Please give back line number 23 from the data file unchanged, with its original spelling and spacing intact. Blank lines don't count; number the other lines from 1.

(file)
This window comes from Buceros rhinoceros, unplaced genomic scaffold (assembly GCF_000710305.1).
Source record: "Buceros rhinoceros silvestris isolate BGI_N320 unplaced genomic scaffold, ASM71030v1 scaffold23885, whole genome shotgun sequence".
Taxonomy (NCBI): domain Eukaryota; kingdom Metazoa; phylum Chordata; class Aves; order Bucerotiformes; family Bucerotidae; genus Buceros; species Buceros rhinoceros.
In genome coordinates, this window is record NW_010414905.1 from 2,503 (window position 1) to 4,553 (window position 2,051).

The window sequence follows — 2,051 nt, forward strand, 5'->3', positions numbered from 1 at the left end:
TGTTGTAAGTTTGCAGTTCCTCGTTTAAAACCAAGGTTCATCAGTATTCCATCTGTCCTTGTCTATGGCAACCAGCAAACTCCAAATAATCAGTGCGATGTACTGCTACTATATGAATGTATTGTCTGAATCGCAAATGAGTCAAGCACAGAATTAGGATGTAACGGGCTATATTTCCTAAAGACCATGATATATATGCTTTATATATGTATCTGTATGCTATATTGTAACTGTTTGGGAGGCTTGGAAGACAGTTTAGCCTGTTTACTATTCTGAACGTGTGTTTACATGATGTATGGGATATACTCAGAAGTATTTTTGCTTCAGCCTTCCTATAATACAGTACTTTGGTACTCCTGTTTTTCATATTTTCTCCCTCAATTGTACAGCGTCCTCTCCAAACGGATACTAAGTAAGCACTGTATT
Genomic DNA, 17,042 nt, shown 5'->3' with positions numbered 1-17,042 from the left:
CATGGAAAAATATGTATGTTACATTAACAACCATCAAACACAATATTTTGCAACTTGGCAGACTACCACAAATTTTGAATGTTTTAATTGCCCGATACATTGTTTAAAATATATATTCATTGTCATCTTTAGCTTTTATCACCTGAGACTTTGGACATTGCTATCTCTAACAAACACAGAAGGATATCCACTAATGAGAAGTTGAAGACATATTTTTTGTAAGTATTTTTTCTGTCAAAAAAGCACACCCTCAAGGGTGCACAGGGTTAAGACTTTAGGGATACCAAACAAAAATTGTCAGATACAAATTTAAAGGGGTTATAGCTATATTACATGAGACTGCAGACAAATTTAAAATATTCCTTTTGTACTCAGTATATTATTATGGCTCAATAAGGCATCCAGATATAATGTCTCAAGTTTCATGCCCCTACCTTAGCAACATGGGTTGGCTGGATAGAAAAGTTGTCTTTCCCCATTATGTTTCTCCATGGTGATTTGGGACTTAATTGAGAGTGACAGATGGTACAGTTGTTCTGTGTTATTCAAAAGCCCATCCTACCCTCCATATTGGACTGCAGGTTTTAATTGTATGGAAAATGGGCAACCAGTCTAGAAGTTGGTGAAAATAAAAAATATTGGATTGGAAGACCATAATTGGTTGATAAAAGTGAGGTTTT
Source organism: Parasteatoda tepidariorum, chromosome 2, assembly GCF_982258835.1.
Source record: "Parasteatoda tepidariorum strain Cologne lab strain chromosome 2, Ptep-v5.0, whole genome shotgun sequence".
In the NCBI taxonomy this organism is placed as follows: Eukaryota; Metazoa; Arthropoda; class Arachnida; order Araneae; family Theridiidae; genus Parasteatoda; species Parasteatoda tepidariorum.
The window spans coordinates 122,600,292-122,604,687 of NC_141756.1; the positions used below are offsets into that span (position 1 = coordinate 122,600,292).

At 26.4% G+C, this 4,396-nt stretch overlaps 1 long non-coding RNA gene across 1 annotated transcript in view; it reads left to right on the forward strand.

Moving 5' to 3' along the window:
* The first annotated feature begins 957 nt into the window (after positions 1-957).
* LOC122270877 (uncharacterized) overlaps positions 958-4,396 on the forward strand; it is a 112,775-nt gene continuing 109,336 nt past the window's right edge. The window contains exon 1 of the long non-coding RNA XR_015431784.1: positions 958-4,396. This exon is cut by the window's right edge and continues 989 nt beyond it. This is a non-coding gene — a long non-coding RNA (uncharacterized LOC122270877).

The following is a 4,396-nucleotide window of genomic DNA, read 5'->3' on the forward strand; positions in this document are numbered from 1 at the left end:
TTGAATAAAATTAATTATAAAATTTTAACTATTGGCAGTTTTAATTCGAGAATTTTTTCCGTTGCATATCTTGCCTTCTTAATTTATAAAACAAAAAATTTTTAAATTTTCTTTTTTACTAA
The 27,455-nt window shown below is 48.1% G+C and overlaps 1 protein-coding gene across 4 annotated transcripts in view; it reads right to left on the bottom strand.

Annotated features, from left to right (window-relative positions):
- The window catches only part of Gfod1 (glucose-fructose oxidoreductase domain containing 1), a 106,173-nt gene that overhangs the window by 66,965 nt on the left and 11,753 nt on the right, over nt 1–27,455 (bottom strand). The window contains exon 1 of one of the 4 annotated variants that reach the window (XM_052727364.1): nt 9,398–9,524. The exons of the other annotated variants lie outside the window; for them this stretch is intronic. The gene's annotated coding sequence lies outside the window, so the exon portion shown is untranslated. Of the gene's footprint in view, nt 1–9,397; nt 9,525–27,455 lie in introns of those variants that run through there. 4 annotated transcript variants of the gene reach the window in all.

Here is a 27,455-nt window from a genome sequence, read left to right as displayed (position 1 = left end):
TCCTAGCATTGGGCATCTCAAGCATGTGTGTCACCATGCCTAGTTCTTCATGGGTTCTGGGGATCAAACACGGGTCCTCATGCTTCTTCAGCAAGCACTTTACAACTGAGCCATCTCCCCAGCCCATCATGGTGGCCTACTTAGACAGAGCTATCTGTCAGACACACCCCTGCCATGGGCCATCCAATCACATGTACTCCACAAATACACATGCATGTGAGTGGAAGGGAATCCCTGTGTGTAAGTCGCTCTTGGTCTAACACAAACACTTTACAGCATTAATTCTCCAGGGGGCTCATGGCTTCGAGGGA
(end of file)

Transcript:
TCCTAGCATTGGGCATCTCAAGCATGTGTGTCACCATGCCTAGTTCTTCATGGGTTCTGGGGATCAAACACGGGTCCTCATGCTTCTTCAGCAAGCACTTTACAACTGAGCCATCTCCCCAGCCCATCATGGTGGCCTACTTAGACAGAGCTATCTGTCAGACACACCCCTGCCATGGGCCATCCAATCACATGTACTCCACAAATACACATGCATGTGAGTGGAAGGGAATCCCTGTGTGTAAGTCGCTCTTGGTCTAACACAAACACTTTACAGCATTAATTCTCCAGGGGGCTCATGGCTTCGAGGGA